VA business Terms? Nobody ever wants to talk about their business terms and conditions – until there’s a problem. We get it. They’re a bit boring and one of least exciting parts of your business. After all, wouldn’t you rather spend a couple of hours attracting clients than be bothered about your legal documents?
The problem is that weak VA business terms can mean that you lose clients and money. Have you ever been in a position where someone asked you for a refund or wanted to cancel a retainer? Were you confident about what they could do? What about someone expecting you to do more work than you had agreed – for free? That dreaded “I thought that it was included” conversation.
Your business terms could help you deal with all those situations and more. After all, you deserve to have business terms that make it easier for you to get sales and keep clients. Terms that make things clear to you and your clients, so everyone knows where they stand.
5 things you need in your VA business terms
We work to get paid. If you don’t get paid you are not running a business. Decide how and when you want to get paid and include it in your terms. Every month? By bank transfer? What works for you?
That way if someone asks you if they can pay by cheque or PayPal you can politely refuse and refer them to your business terms.
What happens if someone is late paying? Can you charge interest? If so, what can you charge? All things you can include in your business terms.
(2) Work included
You need to be clear about exactly what’s included. Are your clients paying for each hour? Does that include the time it takes them to tell you what they need you to do? For example, reading through a 20 page document to before doing some research or a spreadsheet?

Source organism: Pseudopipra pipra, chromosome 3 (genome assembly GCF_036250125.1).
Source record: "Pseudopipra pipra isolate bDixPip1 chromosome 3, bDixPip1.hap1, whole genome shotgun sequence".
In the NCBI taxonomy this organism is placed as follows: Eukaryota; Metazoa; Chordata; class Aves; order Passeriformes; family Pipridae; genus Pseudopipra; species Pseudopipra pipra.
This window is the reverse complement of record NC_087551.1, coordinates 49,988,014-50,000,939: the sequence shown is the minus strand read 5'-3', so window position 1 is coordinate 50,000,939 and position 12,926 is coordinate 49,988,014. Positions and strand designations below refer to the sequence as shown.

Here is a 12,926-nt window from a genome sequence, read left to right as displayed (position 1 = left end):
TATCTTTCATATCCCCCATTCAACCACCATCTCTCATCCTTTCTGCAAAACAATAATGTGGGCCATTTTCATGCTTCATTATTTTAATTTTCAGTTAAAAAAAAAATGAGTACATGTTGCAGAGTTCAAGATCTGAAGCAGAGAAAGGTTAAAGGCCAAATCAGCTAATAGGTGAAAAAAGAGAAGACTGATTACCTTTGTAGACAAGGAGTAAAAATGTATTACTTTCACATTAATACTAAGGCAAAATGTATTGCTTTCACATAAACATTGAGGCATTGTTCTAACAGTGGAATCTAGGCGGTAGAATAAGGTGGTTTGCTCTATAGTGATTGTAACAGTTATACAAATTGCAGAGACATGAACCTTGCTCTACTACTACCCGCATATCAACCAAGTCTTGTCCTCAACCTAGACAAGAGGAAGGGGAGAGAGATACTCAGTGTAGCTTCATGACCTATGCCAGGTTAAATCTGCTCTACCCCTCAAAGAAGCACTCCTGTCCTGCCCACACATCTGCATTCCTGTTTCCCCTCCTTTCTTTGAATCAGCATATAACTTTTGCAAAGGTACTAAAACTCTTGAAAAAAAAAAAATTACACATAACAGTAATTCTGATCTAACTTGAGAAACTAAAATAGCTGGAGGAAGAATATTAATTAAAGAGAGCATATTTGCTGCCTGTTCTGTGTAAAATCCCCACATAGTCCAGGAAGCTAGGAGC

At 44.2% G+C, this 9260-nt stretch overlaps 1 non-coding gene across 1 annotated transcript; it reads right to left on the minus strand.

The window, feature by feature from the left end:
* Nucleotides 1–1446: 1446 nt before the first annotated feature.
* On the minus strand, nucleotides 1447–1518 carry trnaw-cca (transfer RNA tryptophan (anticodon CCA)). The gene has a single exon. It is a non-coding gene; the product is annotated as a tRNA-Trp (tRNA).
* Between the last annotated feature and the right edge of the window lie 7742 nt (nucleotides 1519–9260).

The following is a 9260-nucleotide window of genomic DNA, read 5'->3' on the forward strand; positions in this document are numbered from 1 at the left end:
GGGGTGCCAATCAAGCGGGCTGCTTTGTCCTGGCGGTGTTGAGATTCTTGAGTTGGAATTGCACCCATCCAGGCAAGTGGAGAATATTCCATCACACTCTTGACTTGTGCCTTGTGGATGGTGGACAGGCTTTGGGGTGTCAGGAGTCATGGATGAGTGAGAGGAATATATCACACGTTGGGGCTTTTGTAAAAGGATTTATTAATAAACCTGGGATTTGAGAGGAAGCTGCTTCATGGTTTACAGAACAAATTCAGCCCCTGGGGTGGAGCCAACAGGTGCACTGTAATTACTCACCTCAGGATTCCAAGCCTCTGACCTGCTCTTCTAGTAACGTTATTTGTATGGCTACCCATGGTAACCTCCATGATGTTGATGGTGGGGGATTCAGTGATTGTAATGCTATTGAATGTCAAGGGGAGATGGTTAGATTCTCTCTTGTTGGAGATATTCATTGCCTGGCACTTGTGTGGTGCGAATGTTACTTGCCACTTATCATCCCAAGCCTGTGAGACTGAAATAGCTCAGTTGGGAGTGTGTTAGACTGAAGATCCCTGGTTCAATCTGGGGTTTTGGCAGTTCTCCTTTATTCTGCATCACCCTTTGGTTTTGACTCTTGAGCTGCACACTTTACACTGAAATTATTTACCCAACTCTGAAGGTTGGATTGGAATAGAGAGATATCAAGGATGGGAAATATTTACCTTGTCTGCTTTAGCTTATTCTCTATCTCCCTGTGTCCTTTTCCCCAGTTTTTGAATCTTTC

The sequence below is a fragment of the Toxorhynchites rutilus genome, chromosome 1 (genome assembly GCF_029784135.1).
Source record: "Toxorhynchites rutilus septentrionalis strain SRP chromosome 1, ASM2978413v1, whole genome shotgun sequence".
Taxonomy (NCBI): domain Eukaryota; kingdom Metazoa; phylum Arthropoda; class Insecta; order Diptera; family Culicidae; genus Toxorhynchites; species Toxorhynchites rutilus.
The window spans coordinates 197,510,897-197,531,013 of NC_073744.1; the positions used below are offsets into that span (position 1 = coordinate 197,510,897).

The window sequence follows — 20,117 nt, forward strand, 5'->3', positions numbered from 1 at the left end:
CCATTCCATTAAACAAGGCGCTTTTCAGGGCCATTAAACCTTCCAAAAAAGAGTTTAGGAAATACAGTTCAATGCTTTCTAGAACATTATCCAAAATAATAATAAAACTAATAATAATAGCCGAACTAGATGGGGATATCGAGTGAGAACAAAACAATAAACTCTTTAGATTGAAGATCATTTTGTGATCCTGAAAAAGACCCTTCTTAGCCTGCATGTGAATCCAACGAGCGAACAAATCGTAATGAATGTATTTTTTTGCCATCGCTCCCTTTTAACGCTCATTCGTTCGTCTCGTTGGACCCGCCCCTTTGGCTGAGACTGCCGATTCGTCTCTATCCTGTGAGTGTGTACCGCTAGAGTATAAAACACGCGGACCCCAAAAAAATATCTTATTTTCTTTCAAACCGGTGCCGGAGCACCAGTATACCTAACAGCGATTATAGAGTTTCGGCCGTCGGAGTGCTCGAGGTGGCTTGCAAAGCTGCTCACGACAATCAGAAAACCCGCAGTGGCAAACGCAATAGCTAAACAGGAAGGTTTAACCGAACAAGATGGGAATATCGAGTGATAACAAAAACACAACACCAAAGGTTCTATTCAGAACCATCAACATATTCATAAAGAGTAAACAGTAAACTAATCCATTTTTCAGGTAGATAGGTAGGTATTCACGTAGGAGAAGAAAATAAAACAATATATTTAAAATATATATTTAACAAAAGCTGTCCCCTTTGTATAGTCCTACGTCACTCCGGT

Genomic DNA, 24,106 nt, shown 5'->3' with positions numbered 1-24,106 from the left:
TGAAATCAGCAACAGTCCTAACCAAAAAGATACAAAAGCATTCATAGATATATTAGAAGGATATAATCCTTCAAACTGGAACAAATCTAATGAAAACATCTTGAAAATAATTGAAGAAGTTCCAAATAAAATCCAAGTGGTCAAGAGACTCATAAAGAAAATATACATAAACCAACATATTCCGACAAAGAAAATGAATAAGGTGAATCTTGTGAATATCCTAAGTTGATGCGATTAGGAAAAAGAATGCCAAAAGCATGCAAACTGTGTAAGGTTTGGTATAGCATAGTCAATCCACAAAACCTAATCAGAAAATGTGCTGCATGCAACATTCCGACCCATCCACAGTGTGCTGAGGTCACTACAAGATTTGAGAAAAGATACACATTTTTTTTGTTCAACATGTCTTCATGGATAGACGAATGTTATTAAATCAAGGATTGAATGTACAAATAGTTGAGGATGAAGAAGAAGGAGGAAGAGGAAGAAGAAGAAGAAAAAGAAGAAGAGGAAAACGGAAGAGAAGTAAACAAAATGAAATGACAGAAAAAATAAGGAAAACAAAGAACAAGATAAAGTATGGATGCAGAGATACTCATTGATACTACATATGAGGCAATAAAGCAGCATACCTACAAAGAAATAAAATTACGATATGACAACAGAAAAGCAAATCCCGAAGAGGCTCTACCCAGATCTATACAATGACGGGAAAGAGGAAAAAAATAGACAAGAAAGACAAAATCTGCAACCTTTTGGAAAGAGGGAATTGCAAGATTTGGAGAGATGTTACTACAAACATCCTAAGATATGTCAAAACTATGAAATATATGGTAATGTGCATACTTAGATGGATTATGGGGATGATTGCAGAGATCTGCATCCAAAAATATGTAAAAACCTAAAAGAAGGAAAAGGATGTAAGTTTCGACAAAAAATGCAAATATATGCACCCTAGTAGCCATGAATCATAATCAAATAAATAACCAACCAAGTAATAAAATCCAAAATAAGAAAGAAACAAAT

Have you given a price for a job? If so, exactly what’s included in that job?
Start by making this clear in your business terms and/or an accompanying document like a job sheet. Next, explain what’s included. That way, when the client asks for something that’s not included you can show your terms. Then let them know how much extra that work will cost.
(3) Cancellation Terms
Every business hates it when a client cancels. If your client has a retainer you may have given them a cheaper hourly rate for volume work. For example, £5 an hour reduction because they have 30 hours a month for a minimum of 12 months.
So what happens when they cancel at month 6? Make your cancellation terms clear. You can’t stop someone cancelling but you can make sure that they either have to pay you for the full 12 months. Perhaps you prefer to invoice them an additional amount for every hour they had a reduction for?
If you’re selling your services, you’re selling your time. What happens if you have agreed to put aside a day for a client and they cancel the day before? You may have already put off other work so that’s a day unpaid.
We all understand that clients need to occasionally reschedule – perhaps they’re ill or have childcare problems. But what about someone who’s cancelled 6 times in the last 3 weeks? Can you still charge them even though you didn’t do the work? What about a cancellation fee?
You have to draw a line on what’s acceptable and you can do that in your business Terms. That way everyone knows what they can and can’t do.
Making things clear in your business terms saves you time and money. It also helps you build strong working relationships with your clients. The way you work is transparent and there are no surprises. What could be better?
Build great relationships with your clients
Your VA business is constantly evolving.
We can help you nail your business terms for your VA business. We designed this document by working with VAs like you to produce an easy to use template document. It comes with video guidance which walks you through every section of the terms. You can easily adapt it so it suits the needs of your business and all your clients.
They are budget friendly (under £100) and will give you the confidence to move your business forward.
What are you waiting for?